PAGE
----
Critics argue Twitter is 99% noise, and they’re right.

This is a complaint that I often come across when discussing Twitter with non-users, they cite media hype and their own experience with Twitter claiming that the majority of tweets on the service are of no interest, or simply “people telling the world about their breakfast” or some variant on the inane comments theory.

They are right.

But they are also missing the point.

For any individual 99% of the internet will always be useless noise. For instance, when was the last time you went to YouTube and watched all the top videos and were interested in them all? I’m guessing never. Does this mean that YouTube is useless because so little of the content is of interest to any particular individual? No.

In reality you filter the videos you watch on YouTube by search, by channel, or by receiving the video as a recommendation by a friend. Twitter is much the same, You cut through the noise by following those users who match search criteria, by following twitter lists or by following those other users/friends recommend.

The critics have made the mistake of confusing the Macro-Twitter environment (ie: All the tweets from every user) with the Micro-Twitter environment that an individual user experiences (Only tweets by persons of interest/value) when they are discriminatory in how they use Twitter.

It’s up to the users of Twitter to explain this important error in perception to non users, or risk the continued alienation of a large segment of the online community.

So how will you do this?

5 thoughts on “Critics argue Twitter is 99% noise, and they’re right.”

  1. Part of the problem is Twitter’s “suggested users” list. Try creating a new Twitter account today and you will be presented with a cavalcade of tedious American TV and sporting personalities, all auto-selected for you to follow. Apparently Twitter is trying to become a self-publishing gossip rag.

    Of course you can unselect the suggestions and find your own way, in which case as you suggest Twitter becomes really useful and interesting. But many people don’t touch the default settings, so I think Twitter is twirling, ever twirling toward a stupid dominant culture.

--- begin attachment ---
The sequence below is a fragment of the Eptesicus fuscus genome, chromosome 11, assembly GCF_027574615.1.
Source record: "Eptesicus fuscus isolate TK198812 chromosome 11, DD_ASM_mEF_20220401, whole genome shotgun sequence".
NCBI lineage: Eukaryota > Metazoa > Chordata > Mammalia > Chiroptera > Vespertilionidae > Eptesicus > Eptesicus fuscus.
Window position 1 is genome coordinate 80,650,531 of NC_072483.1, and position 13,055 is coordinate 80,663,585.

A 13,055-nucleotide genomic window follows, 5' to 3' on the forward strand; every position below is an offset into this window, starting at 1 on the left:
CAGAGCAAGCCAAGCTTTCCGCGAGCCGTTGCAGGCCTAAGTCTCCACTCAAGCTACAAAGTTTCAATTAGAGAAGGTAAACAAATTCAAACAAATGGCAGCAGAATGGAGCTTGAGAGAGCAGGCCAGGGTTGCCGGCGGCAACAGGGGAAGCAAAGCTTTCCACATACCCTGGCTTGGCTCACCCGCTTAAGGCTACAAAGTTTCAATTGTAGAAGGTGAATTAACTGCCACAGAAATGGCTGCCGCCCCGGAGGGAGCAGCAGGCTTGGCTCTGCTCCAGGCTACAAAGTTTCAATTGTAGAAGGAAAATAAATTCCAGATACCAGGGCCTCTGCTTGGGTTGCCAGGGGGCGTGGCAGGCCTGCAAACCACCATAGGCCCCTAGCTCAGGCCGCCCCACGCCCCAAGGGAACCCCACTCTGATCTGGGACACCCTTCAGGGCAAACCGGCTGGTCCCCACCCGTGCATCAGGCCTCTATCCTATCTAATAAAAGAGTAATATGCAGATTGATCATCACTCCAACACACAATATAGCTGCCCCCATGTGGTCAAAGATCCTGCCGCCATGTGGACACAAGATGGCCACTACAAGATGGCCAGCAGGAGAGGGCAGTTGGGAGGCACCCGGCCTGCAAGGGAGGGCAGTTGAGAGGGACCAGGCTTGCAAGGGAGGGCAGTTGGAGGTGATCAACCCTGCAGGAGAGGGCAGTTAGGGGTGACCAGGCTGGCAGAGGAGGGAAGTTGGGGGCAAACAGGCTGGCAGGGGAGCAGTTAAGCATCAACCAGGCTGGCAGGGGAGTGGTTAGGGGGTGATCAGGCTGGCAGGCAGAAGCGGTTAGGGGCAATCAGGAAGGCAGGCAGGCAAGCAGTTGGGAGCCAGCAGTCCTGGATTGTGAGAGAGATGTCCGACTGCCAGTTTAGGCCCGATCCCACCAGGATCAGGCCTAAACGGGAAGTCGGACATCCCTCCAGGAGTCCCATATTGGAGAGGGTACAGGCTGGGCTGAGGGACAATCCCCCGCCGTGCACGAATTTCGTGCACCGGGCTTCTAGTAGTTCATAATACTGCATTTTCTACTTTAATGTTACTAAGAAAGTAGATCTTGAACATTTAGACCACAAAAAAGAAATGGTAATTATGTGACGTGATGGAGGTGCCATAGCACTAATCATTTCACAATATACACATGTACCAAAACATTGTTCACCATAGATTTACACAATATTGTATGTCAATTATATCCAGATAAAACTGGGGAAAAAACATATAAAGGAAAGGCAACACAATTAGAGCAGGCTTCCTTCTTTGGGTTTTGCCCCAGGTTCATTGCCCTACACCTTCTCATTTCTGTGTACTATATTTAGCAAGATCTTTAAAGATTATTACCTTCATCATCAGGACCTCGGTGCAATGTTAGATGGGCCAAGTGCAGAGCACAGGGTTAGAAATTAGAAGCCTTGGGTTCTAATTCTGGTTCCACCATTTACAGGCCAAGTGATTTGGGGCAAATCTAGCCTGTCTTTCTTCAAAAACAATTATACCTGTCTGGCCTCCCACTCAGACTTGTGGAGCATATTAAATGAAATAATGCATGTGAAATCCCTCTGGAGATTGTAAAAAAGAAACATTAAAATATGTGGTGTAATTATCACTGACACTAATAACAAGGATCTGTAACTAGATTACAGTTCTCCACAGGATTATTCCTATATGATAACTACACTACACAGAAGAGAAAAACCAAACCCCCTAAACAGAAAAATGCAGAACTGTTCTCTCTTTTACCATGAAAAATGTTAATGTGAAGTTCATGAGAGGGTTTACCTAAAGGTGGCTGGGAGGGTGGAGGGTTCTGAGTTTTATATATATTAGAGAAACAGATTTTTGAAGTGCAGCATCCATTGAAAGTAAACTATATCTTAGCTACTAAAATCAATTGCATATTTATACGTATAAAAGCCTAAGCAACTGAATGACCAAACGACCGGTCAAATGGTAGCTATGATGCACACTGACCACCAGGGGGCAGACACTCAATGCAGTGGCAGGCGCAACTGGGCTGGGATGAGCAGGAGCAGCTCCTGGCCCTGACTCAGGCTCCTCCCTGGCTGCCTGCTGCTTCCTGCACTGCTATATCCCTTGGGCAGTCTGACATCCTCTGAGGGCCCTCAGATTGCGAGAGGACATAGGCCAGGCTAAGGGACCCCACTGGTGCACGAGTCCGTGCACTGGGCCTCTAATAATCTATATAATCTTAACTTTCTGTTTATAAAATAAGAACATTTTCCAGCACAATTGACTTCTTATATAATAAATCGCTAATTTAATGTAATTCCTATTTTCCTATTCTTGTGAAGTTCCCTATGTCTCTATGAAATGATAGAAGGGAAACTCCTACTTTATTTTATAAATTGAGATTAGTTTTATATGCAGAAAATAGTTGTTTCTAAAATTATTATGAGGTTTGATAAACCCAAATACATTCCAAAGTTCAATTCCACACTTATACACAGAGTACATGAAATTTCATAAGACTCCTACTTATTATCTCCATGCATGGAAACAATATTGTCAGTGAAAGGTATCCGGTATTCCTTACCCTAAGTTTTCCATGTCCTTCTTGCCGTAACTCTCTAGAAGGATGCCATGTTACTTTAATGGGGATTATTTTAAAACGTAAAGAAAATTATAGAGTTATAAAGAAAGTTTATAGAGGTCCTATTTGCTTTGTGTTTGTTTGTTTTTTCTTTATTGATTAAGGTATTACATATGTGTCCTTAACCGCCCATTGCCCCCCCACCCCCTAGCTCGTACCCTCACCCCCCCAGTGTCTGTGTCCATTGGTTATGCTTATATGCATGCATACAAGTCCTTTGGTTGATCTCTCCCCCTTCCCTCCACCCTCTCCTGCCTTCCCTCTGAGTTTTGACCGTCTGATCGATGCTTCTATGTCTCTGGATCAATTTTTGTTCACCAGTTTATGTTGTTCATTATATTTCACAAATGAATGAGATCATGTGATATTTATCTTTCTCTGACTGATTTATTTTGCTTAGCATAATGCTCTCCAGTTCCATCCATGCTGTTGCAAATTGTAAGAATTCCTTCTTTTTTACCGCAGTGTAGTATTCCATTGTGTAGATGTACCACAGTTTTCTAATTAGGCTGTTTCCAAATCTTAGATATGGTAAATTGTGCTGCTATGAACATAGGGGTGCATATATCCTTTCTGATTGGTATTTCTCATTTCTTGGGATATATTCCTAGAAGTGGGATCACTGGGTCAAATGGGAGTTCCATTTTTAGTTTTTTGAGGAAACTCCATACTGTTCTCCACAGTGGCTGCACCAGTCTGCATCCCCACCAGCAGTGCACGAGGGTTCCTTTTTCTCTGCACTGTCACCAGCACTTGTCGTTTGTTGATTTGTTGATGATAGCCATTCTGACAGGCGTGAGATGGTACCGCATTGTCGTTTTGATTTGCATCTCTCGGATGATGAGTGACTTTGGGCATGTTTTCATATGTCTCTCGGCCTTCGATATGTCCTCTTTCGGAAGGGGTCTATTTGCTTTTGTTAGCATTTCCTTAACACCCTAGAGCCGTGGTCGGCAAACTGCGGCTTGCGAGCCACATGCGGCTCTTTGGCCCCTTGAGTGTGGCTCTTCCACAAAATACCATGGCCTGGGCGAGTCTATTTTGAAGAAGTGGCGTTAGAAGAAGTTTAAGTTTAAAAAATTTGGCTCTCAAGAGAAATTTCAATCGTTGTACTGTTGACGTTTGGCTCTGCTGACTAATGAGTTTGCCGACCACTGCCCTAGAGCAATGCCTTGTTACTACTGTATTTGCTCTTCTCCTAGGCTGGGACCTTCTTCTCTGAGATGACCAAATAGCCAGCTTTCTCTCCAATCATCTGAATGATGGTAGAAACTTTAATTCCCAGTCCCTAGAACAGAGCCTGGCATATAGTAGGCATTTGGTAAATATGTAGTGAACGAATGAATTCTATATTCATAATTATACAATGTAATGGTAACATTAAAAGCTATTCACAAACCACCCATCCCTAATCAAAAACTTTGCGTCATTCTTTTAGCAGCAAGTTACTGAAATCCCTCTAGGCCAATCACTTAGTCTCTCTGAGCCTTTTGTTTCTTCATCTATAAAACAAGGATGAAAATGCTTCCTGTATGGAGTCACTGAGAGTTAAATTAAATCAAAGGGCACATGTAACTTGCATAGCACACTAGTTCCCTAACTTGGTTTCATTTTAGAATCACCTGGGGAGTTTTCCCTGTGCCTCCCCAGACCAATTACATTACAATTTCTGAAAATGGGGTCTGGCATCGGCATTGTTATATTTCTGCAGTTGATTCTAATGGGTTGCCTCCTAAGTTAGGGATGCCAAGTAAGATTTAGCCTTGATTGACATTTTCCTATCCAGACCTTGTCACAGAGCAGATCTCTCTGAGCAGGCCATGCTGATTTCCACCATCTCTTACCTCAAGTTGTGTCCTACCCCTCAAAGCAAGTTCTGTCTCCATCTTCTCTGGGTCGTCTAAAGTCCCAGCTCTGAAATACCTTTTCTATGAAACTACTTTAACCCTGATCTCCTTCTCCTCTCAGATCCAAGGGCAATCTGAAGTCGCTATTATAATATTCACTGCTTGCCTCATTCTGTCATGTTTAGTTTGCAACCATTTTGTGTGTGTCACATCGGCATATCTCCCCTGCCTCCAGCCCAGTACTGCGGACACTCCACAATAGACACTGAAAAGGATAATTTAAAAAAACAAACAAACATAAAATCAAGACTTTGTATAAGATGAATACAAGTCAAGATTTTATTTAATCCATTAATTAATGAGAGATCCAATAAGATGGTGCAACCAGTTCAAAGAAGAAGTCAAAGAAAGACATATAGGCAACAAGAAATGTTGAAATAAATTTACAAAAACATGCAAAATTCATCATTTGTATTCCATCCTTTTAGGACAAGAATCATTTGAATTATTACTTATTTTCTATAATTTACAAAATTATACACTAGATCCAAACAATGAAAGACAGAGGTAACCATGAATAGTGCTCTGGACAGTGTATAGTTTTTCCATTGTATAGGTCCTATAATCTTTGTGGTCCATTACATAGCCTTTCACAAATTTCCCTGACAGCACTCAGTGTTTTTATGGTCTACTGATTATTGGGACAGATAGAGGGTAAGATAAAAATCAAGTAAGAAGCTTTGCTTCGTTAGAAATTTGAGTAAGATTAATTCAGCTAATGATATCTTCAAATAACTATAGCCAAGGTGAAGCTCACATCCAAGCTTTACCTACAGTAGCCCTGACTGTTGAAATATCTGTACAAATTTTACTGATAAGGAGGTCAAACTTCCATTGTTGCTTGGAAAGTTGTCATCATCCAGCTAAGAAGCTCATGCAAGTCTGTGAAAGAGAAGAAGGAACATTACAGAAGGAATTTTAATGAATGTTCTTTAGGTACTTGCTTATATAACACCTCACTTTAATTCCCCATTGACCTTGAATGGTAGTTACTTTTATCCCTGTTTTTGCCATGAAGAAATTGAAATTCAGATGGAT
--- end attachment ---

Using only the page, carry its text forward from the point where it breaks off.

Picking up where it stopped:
In this Twitter is like all commoditised cultural milleux. So Twitter as a whole can now be criticised for being shallow, just as one might criticise, say, Sydney. Fotunately Twitter
    is large and diverse enough that this overall
    shallowness need not impinge on anyone who chooses to ignore it. That requires skipping the default experience though, so this criticism will likely increase if anything.

  2. Well written Dave… impressed with the separation of the macro-twitter environment, and the micro-twitter environment… very hard to explain to a non-user…

  3. you just got an active non user to read your nice post(i.e i created an account and stopped checking out when i began to see a 100 tweets from my family member who has to tell the world how her headache starts her day !!). Nicely written. But I still have a basic doubt and I would appreciate if you could clear it for me and move me to being a truly active user. Can I selectively receive tweets from an individual ?? Let me explain this. We are all have different things to share with different group. Like the headache should be at best her hubby or children’s headache !! Can you create a group of people who should see a particular tweet? So I could have a family group, an office group, a generic group etc … & put my tweet on breakfast or headache targeted to family. I see lists .. ( beta ) but from my initial look at it, it is more a way to sift how i should view not how others should receive. I may be wrong … please throw some light 🙂

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